Bank of England Says Climate Change Research 'Absolutely Essential' After Attack From Climate Denier Lord Lawson

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Mark Carney, Governor of the Bank of England, hit back against climate denier Lord Nigel Lawson’s accusation that the Bank had its priorities wrong by researching the impact of climate change in the insurance industry.

Speaking in the House of Lords’ Economic Select Committee yesterday, Lawson said there were many issues in the banking industry, so “wouldn’t it be better if you focused your attention on those instead of engaging in green claptrap?”

Carney, however, robustly defended the Bank’s work, stating: “In the insurance business one of the top risks is climate change. Understanding those risks… is absolutely essential to discharge our responsibilities to oversee and supervise the third largest insurance market in the world.”

He continued: “So, the question of the potential impact of climate change on the safety and soundness of the insurance industry, and therefore its ability to honour its policy obligations, is fundamental to the supervision of it.”

Huge Risk

Lawson’s attack follows warnings made last week by the Bank of England that insurance companies could suffer a “huge hit” if their investments in fossil fuel companies are rendered worthless as a result of global action on climate change.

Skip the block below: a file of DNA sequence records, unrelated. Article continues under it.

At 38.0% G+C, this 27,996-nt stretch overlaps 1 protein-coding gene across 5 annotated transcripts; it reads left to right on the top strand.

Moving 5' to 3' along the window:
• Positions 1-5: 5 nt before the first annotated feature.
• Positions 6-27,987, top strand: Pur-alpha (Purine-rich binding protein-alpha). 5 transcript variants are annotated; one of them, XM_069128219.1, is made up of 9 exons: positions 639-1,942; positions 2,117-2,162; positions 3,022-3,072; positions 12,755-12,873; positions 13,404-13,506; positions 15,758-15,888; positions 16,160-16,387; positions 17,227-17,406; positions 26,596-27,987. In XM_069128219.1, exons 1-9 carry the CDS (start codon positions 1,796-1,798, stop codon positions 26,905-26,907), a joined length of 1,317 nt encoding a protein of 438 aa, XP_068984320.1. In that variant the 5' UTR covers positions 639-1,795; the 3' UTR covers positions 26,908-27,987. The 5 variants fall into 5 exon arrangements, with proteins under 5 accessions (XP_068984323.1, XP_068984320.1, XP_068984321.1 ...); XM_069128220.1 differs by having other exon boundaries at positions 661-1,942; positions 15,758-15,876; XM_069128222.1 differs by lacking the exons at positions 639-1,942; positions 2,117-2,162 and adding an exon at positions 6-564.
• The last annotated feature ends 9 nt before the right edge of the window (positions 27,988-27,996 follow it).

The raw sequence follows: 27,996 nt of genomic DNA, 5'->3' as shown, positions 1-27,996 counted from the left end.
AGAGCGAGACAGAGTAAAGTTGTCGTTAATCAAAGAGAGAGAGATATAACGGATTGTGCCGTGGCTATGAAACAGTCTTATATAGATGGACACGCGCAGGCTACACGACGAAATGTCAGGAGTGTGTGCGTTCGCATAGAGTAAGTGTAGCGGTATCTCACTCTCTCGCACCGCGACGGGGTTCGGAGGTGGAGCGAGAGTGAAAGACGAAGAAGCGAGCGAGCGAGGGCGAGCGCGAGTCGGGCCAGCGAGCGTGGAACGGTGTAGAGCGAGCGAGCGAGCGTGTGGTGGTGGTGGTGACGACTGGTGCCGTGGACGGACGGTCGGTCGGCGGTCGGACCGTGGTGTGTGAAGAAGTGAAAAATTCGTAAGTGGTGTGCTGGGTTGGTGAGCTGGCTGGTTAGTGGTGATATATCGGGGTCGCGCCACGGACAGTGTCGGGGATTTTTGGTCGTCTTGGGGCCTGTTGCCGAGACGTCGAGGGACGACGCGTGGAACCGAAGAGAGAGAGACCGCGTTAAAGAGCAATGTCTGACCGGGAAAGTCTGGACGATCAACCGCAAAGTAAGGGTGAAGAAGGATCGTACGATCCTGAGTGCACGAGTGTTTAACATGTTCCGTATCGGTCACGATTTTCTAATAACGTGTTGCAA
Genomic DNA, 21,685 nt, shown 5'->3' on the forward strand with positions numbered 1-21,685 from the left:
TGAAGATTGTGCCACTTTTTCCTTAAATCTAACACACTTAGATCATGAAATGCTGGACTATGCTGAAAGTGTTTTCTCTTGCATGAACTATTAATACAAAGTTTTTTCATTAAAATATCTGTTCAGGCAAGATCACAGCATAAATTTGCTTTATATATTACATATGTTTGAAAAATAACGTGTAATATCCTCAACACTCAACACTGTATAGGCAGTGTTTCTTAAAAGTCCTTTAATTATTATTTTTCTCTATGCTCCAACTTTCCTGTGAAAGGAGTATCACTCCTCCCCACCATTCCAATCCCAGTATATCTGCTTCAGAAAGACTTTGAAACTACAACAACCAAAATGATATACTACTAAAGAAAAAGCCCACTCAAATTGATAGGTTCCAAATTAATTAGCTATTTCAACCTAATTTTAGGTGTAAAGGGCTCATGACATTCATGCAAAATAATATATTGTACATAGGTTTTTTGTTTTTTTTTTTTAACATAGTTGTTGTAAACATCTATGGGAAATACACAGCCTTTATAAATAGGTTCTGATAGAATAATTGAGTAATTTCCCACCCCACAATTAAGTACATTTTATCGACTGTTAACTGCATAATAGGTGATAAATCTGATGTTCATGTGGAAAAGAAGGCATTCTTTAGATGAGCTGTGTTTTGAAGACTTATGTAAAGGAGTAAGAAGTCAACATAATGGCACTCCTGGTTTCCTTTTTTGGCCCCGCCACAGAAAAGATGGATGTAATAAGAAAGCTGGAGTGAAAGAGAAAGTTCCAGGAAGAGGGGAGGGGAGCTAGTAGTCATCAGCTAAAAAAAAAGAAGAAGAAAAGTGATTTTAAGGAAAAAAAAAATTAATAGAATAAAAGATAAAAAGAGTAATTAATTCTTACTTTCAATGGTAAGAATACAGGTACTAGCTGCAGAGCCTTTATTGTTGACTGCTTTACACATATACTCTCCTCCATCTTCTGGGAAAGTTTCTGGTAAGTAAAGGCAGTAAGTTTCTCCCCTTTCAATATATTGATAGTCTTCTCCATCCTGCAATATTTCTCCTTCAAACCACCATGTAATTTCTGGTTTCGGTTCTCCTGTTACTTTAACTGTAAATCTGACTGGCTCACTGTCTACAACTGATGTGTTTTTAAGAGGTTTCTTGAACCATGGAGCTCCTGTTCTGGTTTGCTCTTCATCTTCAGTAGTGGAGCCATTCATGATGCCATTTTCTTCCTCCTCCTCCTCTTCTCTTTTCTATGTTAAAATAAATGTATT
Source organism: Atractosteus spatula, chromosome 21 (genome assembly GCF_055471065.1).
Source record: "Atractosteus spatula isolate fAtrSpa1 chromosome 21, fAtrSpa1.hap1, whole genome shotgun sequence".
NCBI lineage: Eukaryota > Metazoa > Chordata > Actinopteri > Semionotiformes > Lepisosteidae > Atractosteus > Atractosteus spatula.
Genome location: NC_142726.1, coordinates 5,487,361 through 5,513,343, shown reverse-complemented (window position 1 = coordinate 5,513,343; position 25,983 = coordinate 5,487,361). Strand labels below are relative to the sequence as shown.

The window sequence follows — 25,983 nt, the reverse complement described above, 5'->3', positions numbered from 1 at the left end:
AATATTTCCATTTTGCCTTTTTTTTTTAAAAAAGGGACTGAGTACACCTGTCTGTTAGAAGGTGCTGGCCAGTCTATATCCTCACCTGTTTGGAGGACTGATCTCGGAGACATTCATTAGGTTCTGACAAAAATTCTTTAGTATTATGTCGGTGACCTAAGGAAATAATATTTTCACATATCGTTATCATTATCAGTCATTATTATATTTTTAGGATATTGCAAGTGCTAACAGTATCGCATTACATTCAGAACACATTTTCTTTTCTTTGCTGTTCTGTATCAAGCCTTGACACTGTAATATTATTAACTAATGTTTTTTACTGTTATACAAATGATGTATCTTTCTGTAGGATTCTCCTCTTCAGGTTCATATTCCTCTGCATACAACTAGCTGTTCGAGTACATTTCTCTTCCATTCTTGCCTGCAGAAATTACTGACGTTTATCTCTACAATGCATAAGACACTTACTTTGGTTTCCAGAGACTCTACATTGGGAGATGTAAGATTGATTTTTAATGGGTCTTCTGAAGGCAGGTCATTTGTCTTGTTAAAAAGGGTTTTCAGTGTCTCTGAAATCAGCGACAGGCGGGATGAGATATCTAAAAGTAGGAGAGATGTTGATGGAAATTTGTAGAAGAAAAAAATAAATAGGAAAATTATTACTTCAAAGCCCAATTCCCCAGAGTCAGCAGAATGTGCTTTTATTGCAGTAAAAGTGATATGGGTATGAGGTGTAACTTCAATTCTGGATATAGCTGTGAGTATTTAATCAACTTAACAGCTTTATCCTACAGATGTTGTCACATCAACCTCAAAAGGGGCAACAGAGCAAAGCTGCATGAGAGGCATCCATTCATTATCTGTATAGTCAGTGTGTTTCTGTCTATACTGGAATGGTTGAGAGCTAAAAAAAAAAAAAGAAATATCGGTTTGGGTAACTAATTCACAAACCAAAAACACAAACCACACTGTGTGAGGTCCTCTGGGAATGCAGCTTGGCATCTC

The Bank’s statements come after it launched an investigation last December to assess the chances of an economic crash should climate change rules render coal, oil and gas assets worthless. This is set to be published after the election.

Lawson, founder of climate sceptic charity the Global Warming Policy Foundation, claimed he was “puzzled” about why the Bank was warning investors of this “huge risk”, dismissing its climate research as “green claptrap”.

Proper Disclosure

Carney asserted that climate change was a fundamental issue for industry regulators. He added that the issue of ‘stranded carbon’ was about the need for greater transparency.

The climate issue is more about the liability side in my view,” he said. “The issues around there are around proper disclosure, more full reporting, in terms of the exposures or the reliance, if you will, of companies on certain types of assets.”

Carney, who has previously warned that the vast majority of fossil fuel reserves may be unburnable, said that changes to government policy on the price of carbon, for example, could have an impact on the value of these assets. He said: “From a financial analytic perspective, it’s an issue of transparency.”

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Kyla is a freelance writer and editor with work appearing in the New York Times, National Geographic, HuffPost, Mother Jones, and Outside. She is also a member of the Society for Environmental Journalists.

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